Spooky
Sep 08, 2013

Recently my husband and I plus a friend decided to do a "quick" kayak. Two of us thought it was going to be 4 miles, the third thought 6 miles. We had to leave the first car in an area that allows no access (gated shut) after 10 PM. We left the shoreline at 6:30 PM. After about 1 mile, the river turned into the most placid lake I have ever seen. We started to paddle hard as the sun was going down. I got out my GPS to see for the first time that it was more like 9 miles total, and at the rate of speed we were going, we would not get off the river until 10 PM (when the gate gets locked). We had no real lights, and no real idea what the shoreline at the end was going to be like. In pitch blackness with not even a moon, we paddled madly through cramping arms and seriously bad tempers. We could not see the shore at the end, and could barely get out. Then we had to bushwack WITH KAYAKS, in the dark, through manzanita and poison oak up a hillside by the light of cellphones. We were thoroughly pissed, exhausted, scraped up, and starving. The first car was now locked in for the night, very far from access. We then realized that the house keys were in that car. After hitting Walmart for clean clothes and stuff to wash off the possible poison oak, we slept on the floor of a friend's house. Lessons learned? Everyone should know exactly what the route will be, length and how strenuous it will be. Give yourself ample enough time to finish it before dark. Carry a light, even on a day trip. PLAN AHEAD!

Star Star Star Star Star
Teej
Mar 29, 2013

Excellent article.
"Those who cannot remember the past are condemned to repeat it."
I've done quite a few things on the trail once, and paid for it at the time, only to never to repeat them again.
You used an important word a few times in this. "Lucky."
Hopefully, this piece will hit someone who doesn't need to find out if they're lucky or not.

kevin
Oct 31, 2012

"Being lost" is a state of mind. I would not actually consider any of the three incidents described by the author as being genuinely lost. If you have some algorithm or strategy to get to a known point you are not lost, even if you don't know precisely where you are. Recapturing precise orientation after a period of uncertainty is just another thing one does outdoors, as far as I'm concerned. To have a resilient sense of orientation you need to know how to do it. Spoken as someone who does a fair amount of of-trail travel, where such skills are routinely used.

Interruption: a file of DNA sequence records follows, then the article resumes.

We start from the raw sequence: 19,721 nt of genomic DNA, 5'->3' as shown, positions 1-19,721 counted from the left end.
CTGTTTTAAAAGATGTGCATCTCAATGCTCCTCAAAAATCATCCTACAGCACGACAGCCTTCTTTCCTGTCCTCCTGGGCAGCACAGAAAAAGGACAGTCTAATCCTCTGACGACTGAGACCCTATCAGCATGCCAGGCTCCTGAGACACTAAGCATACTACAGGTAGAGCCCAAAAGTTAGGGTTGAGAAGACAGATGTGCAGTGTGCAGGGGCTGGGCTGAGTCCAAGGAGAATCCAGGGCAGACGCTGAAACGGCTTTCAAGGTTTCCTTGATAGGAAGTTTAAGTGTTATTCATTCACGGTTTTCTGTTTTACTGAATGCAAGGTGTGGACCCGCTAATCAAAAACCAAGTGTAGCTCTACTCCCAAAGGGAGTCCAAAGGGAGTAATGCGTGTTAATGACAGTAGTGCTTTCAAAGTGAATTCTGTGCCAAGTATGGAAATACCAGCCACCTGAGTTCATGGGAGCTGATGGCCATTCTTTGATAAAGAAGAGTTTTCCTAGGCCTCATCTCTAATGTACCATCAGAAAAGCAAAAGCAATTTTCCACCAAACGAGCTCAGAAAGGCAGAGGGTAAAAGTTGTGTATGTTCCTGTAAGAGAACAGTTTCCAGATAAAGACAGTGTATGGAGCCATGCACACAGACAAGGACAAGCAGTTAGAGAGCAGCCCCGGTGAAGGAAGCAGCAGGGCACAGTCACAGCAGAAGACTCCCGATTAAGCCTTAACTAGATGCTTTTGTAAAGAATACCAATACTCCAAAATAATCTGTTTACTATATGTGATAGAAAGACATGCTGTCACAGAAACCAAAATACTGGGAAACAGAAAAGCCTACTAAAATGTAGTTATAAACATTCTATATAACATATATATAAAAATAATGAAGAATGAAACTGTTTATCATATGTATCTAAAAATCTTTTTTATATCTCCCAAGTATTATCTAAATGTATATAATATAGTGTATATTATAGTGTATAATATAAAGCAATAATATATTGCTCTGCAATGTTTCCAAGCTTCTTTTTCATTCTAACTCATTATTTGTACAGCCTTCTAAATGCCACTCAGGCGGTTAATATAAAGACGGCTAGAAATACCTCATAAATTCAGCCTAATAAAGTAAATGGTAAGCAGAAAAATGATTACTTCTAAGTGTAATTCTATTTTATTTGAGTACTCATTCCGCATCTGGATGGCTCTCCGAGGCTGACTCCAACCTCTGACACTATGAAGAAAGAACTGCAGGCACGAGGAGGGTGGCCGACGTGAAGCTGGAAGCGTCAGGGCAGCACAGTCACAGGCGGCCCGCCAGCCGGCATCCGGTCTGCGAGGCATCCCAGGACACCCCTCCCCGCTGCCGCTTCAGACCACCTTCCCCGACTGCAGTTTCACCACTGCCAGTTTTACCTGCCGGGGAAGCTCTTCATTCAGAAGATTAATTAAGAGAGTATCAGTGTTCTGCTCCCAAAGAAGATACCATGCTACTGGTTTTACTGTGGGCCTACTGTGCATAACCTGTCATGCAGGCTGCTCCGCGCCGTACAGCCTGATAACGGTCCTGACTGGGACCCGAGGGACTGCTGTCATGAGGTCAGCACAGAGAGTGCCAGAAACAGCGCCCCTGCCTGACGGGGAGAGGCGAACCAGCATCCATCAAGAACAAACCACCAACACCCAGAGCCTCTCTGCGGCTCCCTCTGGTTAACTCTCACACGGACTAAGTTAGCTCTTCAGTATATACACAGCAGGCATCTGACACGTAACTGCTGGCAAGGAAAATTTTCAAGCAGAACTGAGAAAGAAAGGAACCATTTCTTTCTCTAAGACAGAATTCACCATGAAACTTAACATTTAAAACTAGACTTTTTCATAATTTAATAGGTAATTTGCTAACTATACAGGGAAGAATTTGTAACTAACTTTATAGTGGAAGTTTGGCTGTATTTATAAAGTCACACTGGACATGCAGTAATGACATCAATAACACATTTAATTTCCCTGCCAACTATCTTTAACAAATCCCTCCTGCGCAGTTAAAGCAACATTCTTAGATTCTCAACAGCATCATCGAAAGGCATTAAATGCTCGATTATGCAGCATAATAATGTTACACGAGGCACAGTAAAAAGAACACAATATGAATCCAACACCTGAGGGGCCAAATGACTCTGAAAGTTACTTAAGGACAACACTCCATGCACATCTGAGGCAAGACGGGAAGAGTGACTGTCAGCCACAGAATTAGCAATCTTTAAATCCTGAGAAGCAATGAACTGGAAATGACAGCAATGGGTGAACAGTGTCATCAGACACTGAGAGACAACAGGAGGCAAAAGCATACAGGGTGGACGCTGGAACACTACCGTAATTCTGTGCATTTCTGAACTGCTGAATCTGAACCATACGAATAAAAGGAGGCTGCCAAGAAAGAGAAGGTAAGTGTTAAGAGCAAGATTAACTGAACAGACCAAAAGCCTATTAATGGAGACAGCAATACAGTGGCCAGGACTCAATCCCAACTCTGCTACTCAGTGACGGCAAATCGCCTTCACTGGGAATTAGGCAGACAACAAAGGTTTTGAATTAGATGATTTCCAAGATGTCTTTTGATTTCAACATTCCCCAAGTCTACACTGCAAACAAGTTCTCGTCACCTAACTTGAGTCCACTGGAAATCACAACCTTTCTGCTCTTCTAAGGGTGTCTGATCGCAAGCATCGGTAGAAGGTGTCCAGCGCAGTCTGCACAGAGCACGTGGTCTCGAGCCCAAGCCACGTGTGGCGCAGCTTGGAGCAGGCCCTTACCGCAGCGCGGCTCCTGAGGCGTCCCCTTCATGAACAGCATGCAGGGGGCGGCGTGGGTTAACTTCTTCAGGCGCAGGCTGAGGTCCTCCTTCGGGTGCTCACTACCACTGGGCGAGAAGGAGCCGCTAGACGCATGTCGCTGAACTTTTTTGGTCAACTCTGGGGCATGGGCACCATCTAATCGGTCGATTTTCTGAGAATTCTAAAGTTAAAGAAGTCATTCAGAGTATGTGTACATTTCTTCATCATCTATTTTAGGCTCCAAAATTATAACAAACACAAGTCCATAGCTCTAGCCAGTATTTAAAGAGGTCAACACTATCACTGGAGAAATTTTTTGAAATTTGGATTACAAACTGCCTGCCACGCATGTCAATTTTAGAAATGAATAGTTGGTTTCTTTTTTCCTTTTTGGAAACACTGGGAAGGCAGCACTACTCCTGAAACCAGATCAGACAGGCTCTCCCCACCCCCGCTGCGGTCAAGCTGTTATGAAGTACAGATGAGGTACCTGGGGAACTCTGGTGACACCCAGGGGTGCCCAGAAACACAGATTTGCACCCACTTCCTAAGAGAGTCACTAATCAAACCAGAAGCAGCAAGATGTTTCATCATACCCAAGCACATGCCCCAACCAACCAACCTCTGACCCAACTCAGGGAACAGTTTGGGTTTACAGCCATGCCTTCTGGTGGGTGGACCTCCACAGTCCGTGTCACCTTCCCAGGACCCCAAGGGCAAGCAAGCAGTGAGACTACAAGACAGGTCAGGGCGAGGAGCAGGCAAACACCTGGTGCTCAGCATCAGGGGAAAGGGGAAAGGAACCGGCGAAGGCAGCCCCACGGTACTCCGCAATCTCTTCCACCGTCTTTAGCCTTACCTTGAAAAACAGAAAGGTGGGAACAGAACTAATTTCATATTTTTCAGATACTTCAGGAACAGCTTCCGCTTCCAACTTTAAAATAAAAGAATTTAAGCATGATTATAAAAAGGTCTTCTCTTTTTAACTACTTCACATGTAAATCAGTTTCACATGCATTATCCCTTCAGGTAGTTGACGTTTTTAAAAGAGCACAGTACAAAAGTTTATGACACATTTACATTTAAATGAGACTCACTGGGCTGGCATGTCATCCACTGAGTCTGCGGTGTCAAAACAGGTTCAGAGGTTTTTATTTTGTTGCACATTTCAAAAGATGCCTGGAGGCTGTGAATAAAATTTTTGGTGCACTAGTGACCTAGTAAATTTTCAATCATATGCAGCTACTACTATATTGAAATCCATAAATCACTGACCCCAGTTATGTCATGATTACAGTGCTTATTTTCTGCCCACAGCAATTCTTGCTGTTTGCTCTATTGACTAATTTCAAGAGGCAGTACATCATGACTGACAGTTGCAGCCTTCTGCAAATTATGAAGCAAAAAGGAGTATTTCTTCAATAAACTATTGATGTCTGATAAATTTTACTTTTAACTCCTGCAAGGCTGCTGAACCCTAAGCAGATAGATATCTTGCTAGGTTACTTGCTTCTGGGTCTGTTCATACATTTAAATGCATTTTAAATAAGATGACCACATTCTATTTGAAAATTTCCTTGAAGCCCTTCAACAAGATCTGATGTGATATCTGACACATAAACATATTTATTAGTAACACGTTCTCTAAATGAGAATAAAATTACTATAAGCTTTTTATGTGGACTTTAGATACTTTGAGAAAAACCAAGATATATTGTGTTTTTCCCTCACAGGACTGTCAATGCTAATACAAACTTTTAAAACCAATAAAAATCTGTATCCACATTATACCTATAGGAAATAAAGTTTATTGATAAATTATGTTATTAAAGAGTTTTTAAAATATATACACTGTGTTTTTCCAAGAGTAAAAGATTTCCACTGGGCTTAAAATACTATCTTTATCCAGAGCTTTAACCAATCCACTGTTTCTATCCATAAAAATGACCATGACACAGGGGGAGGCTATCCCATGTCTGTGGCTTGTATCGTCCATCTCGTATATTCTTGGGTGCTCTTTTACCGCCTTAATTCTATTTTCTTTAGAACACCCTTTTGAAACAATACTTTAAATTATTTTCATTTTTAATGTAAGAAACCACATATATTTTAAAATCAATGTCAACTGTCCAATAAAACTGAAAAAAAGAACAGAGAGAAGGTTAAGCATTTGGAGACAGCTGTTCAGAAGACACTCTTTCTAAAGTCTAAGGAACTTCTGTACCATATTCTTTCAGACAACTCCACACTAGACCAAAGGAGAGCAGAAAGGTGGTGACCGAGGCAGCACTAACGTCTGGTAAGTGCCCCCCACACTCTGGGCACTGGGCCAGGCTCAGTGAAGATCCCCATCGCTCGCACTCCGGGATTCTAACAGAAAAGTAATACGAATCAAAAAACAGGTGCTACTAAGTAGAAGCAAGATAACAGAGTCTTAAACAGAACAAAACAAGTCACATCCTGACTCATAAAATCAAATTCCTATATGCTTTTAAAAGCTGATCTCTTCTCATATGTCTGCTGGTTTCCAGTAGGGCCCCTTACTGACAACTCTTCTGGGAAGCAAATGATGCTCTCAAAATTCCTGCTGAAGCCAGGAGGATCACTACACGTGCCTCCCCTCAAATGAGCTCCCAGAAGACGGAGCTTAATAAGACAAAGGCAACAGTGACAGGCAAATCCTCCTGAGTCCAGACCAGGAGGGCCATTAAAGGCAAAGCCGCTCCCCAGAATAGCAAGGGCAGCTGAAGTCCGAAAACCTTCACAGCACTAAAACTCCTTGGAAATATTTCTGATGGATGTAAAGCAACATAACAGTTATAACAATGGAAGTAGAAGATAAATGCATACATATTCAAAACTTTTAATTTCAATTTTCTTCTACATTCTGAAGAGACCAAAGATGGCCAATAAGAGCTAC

From that perspective I think the worst habit of trail hikers is to rely on the trail as the sole means of orientation, rather than trying to retain some notion of where they are on a map (either a physical or a mental one)


AZ Hiker
Oct 07, 2011

To avoid spending the night in the wilderness, unprepared and crouched under a tree, read and learn from other hikers about how to stay found on the trail. Also check out this book available on Amazon: Felix the Sugarglider Be Safe. Hike Smart. We read this book before every hike for a quick refresher course on the many ways to find your way on the trail, especially the dayhikes which can easily become dangerous since most dayhikers aren't prepared to spend the night outdoors. It sounds like a kids book but this book is for anyone who hikes or simply wants to know where they are when they venture outside.

Tom
Sep 12, 2011

I went hiking with a buddy in the Granite Chief Wilderness near Lake Tahoe recently with the intent to hike to a cluster of lakes only 2.5 up the trail. Knowing the trail was short and easy we didn't bring a map. Instead of swimming in the lakes, we opted to venture much further into the wilderness, passing many trail junctions. On our way back we hit an unmarked trail junction just a couple hours from sunset. We went with our gut and nothing seemed to look familiar. We were about 3 miles from the trailhead and knew the general direction we needed to travel, but without the proper trail we would have had a difficult and dangerous scramble down the hill to the car. With little light left this didn't seem like a good option. We eventually found a lake, and then another one and knew we were close to the main trail, but without a map, we couldn't tell which of the five lakes we were seeing. Unprepared for a night in the woods, panic began to set in as we wandered a series of social trails between the lakes. Eventually we found the correct trail and made the 2.5 mile descent to the trailhead with time to spare before before dark. Were we in great danger? Not really. But without good logic, we could have been. I do not take this lightly at all as too many people make bad decisions in the wilderness. The lesson learned: Bring a freaking map! Always! It's the uncertainty that can lead to panic which can lead to real bad situations.